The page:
Dear Father, by Kim Karl

On Father’s Day, it’s important to note that there are many different types of fathers… this letter definitely conveys that, in multiple ways.


Dear Father,

I took a vacation from the church. The vacation lasted for years. I could sleep in and I never worried about Sunday Mass. That changed three years ago. I joined your church and began to be active in the community. I will admit, I went kicking and screaming, but my wonderful husband gently persisted and led by an example that I never realized was there.

You see, my boys, they need to grow up knowing God. They need to understand that there is something bigger and better than them in this world. They need to understand so much and even though I believe, I do not have the experience, knowledge, or openness to share my faith as completely as you do.

You have helped me in that sharing. I have always considered my faith private and rarely discussed it with anyone. I now answer endless streams of questions and listen to the stories of the Saints that my Kindergartener has eagerly learned.

You were a brand new pastor when we joined your church. I had some doubts about the direction that this parish was headed. This church had gravitated away from the traditional music and solemnity. My husband was worried about the children that were processing in waving ribbons. You see, we came from a church that had girls dancing down the aisle waving scarves on Easter Sunday one year. That was the last mass we ever attended there.

I kept faith and you reaffirmed it with the way that you tie your actions in with your homilies and your everyday communications. You said that the community is strong because of the children and when it is time to celebrate then we should and need to celebrate.

We made a decision to send our children to your Catholic school. Both my husband and I attended Catholic schools and felt that we received excellent educations. We were looking for “a complete Catholic education.” We have found it. Unfortunately, it took a tragedy to completely convince us.

We received a recorded phone call from you at 10:30 one night. As soon as you said “Dear families,” I knew something was wrong. I listened for the next minute and a half as you explained that my six-year-old’s teacher had died. Your words were eloquent and spoken with a heavy, faithful, heart.

I was awake for the next four hours pondering how I was going to tell my son the news. I wish I had recorded your beautiful words.

I awoke early the next morning in order to gather myself before waking my son. I used your words to break the news to him. He cried, hard. He said that he would be sad forever.

I attended the all school prayer service that morning. I needed to go for him, to make sure he was okay. Like any six-year-old, he was fine. Your words were beautiful and a comfort to the entire school.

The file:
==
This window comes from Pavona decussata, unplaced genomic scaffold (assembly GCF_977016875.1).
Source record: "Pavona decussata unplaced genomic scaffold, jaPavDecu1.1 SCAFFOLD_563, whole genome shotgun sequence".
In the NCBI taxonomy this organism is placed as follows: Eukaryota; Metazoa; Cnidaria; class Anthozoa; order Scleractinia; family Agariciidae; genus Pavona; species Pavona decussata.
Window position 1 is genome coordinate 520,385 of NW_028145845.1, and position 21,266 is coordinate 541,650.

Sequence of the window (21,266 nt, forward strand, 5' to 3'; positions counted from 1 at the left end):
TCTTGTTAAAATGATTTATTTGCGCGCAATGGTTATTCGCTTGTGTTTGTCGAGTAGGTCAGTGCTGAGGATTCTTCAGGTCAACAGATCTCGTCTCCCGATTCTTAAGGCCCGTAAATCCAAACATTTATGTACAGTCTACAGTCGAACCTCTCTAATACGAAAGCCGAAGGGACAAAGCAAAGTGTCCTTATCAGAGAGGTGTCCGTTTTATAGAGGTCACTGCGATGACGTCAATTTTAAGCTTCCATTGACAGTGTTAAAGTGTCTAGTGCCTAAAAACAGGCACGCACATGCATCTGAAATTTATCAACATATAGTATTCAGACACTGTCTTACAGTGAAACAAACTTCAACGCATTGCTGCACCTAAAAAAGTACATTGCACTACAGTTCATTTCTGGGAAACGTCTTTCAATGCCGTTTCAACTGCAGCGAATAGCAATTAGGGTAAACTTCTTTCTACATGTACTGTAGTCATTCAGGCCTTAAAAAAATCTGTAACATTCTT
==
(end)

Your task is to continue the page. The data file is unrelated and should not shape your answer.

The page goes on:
The other parents were just as moved as I was. You were able to convey that death is never the end. You also gave everyone comfort with your stories of the love and compassion of this wonderful woman. She did love the children. It was so transparently obvious in all she did.

When my son got home that afternoon, he excitedly told us how you were seated in his classroom when the children entered that morning. He was laughing because you were acting like a student by raising your hand and asking questions of the principal. You conveyed your message by being one of them.

Over the next week we heard stories about you. You were there for the kids to lead them spiritually. You reaffirmed what we believe and are trying to teach our children about life, death, and God.

The all school memorial mass was again beautiful and, well, uplifting. We were all in tears and happy and sad at the same time. Thank you for asking for our participation. It was important to us to be able to sit with our son and the other students.

You told the family that the book that the children had put together was not complete. You said that it will never be complete because of the life that she led and students and people that she touched. You said that her life is not over; it had just begun. I cannot convey how much the students, parents, and family needed to hear your conviction. It is a fact and you made sure that everyone there believed it.

It was a blessing to see his teacher’s family there. Her mother and sister visited the classroom afterwards and shared stories about her to her children.

My son will always be connected to his Kindergarten teacher and may always be sad that he lost her but you have led him spiritually to the understanding of God’s greater plan and of heaven.

I don’t know how this would have been handled in a public school. I do know that the only way that we were able to get through this was through spirituality and faith.

I now know that God puts people where they need to be, when they need to be in places for a reason.

Thank you for keeping the communication open.

Thank you for being able to discuss the sadness in such a positive and loving way.

Thank you for putting life, death, and God all into a religious perspective.

Thank you for being there for the children.

Just Thank You.

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2 Responses to “Dear Father, by Kim Karl”

  1. What a touching story about a beautiful man! It made me smile and tear up all at the same time.

  2. Angel says:

    Beautiful letter. I hope he reads it and understands what he means to all of you.

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